The world’s best marathon runners return to the streets of London on Sunday, Aug. 6, for the IAAF World Championship Marathons. The men’s and women’s races are also the second qualifying event for Abbott World Marathon Majors Series XI, which began in April at the 2017 Virgin Money London Marathon.
Kenya’s Daniel Wanjiru, the reigning London Marathon champion, will seek to earn points to build on his position at the top of the AbbottWMM leaderboard when he competes Sunday in a course in the city where he clocked 2:05:48 four months ago.
The 25-year-old Wanjiru set a personal best last year when he won the Amsterdam Marathon in 2:05:21. His teammates are Gideon Kipkemoi Kipketer, who has run a personal best of 2:05:51 this year, and 2017 Boston Marathon champion Geoffrey Kipkorir Kirui, who has a best of 2:06:27.
They will be going up against Olympic 10,000m bronze medallist Tamirat Tola of Ethiopia, who has clocked 2:04:11 this season to win the Dubai Marathon, making him the fastest this year to enter the World Championships. The versatile Tola followed his Dubai triumph with victory at the Prague Half Marathon in a PB of 59:37.
Tola will be joined on the Ethiopian team by Tsegaye Mekonnen, a 22-year-old who has run 2:07:26 this year, and 32-year-old Yemane Tsegay, who has run 2:08:48 and has a pb of 2:04:48.
Uganda’s 28-year-old Stephen Kiprotich, who followed up his surprise 2012 Olympic win by taking the world title in Moscow in 2013, will seek an unprecedented third global marathon title, having run 2:07:31 this year.
The Eritrean team features Yohannes Ghebregergish, a 23-year-old who has run a personal best of 2:08:14 this year, 30-year-old Ghebrezgiabhier Kibrom, who has run 2:14:52 this season, and Amanuel Mesel, who has a 2:10:44 to his credit this year and a best of 2:08:17.
Japanese hopes rest on 24-year-old Hiroto Inoue, who has run a personal best of 2:08:22 this year, prolific racer Yuki Kawauchi (2:09:18 this season) and 34-year-old Kentaro Nakamoto, who has run 2:09:32 this season.
The US will be represented by Abdi Abdirahman, who placed third in New York last year, Bobby Curtis and Augustus Maiyo.
The men’s marathon will get underway at 10:55 , with the women’s marathon runners setting off later the same day at 14:00.
The course starts and finishes at Tower Bridge and comprises four laps of a six-mile stretch that will see competitors heading west along Victoria Embankment towards the Houses of Parliament, then back alongside the River Thames to St Paul’s Cathedral before returning via the Tower of London.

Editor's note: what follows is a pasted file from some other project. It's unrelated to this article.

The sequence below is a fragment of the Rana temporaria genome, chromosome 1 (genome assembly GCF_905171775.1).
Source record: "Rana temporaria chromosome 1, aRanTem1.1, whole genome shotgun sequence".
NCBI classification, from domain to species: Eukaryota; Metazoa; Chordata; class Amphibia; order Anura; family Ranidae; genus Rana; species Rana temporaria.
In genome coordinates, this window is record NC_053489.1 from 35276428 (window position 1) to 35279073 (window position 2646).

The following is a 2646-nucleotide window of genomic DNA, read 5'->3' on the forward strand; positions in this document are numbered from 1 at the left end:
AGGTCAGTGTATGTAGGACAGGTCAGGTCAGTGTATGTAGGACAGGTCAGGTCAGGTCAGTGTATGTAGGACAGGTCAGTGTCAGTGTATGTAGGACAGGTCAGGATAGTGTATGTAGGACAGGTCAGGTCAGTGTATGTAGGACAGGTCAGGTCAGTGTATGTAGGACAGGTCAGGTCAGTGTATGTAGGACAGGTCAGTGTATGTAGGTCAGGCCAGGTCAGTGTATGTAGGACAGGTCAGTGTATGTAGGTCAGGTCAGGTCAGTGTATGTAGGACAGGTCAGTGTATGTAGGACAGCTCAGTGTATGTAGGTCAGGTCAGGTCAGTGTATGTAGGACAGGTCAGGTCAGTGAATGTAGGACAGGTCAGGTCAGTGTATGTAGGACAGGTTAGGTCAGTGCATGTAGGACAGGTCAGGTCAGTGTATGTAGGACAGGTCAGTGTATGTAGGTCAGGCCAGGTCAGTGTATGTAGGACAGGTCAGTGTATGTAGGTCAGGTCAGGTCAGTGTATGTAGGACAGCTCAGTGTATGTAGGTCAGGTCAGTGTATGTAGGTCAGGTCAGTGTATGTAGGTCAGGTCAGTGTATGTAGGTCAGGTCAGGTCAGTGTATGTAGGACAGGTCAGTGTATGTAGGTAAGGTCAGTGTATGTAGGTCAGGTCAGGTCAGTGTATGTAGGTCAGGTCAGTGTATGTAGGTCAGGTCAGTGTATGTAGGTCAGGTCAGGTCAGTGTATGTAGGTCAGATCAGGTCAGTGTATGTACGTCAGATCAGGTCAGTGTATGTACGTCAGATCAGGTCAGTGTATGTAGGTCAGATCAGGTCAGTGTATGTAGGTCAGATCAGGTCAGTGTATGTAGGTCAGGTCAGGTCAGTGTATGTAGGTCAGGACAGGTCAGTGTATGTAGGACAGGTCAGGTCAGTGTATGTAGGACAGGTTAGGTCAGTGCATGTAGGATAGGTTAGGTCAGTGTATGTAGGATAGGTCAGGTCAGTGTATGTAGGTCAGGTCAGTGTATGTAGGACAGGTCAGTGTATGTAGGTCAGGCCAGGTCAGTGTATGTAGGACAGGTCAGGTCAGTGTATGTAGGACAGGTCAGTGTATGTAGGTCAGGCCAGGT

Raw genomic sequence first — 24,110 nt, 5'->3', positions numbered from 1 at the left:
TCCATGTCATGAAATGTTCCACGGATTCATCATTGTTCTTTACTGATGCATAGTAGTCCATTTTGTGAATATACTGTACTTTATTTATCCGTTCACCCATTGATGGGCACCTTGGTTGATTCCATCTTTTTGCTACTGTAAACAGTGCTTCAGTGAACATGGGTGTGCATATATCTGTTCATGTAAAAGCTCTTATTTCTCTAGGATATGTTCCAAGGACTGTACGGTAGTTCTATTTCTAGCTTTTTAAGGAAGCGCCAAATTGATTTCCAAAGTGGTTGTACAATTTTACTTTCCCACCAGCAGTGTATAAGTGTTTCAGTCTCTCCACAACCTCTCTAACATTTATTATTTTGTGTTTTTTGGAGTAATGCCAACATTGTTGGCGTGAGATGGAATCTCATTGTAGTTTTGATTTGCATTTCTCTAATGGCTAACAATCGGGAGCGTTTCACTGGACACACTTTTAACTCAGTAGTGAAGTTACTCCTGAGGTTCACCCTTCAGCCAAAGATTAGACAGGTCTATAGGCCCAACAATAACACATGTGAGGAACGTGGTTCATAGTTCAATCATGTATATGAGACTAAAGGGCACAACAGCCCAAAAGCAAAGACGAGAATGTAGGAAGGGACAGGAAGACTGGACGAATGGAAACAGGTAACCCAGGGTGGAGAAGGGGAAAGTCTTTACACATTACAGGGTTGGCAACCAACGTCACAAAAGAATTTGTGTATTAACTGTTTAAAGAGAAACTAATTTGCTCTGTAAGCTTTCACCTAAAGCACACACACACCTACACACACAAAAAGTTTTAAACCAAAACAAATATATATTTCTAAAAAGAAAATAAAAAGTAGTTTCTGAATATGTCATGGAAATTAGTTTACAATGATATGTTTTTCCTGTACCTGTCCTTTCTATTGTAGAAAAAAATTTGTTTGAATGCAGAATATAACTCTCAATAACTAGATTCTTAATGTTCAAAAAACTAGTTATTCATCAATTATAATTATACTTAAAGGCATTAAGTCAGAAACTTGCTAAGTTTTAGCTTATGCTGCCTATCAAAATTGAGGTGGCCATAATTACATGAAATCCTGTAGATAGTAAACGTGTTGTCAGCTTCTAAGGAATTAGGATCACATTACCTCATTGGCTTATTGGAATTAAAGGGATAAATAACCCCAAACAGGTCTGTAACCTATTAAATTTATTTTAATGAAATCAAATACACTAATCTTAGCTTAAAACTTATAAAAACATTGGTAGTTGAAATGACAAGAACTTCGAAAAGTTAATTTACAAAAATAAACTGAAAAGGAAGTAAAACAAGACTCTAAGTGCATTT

In the women’s race, two-time AbbottWMM champion Edna Kiplagat, who has won in New York, London and Boston, will be among the favorites. The 37-year-old Kenyan is also a two-time world champion and is aiming for an unprecedented third IAAF title on Sunday..
Ethiopia’s defending champion Mare Dibaba, who won gold in Beijing in 2:27:35, is hoping to emulate the performance of Kiplagat, who in 2013 became the first woman to win back-to-back world titles in the marathon.
Dibaba’s compatriot Birhane Dibaba (no relation), the winner of the Tokyo Marathon in 2015, is a consistent performer who will be another serious medal challenger. The Ethiopian team also features the rising talent of 21-year-old Shure Demise, who ran 2:22:57 this year at the Dubai Marathon.
Also in the field is Bahrain's 33-year-old Eunice Kirwa, who took bronze in Beijing and has the best time this year of any entrant – her 2:21:17 win at the Nagoya Marathon is sixth on this year’s world list.
Joining Kiplagat on the Kenyan team is world silver medallist Helah Kiprop and 35-year-old Flomena Cheyech Daniel, who has run a personal best of 2:21:22 this year at the Paris Marathon.
Japan’s 23-year-old Yuka Ando, who recorded a personal best of 2:21:36 in finishing second behind Kirwa in Nagoya, will be backed by 29-year-old Risa Shigetomo, who has run 2:24:22 this year and has a best of 2:23:23. Mao Kiyota, the third Japanese runner, has run a best of 2:23:47 this year.
Serena Burla, Amy Cragg and Laura Thweatt will represent the US. Burla finished 10th in Beijing, while Cragg finished ninth in the Rio Olympic marathon last year.
Every race in Series XI--which also covers the 2017 BMW BERLIN and Bank of America Chicago Marathons, and the 2018 Tokyo, Boston and London Marathons--offers the opportunity for runners to earn points. Abbott World Marathon Majors has expanded its prize structure to recognize and reward the top three men’s and women’s finishers. Previously, only the individual champions received prize money.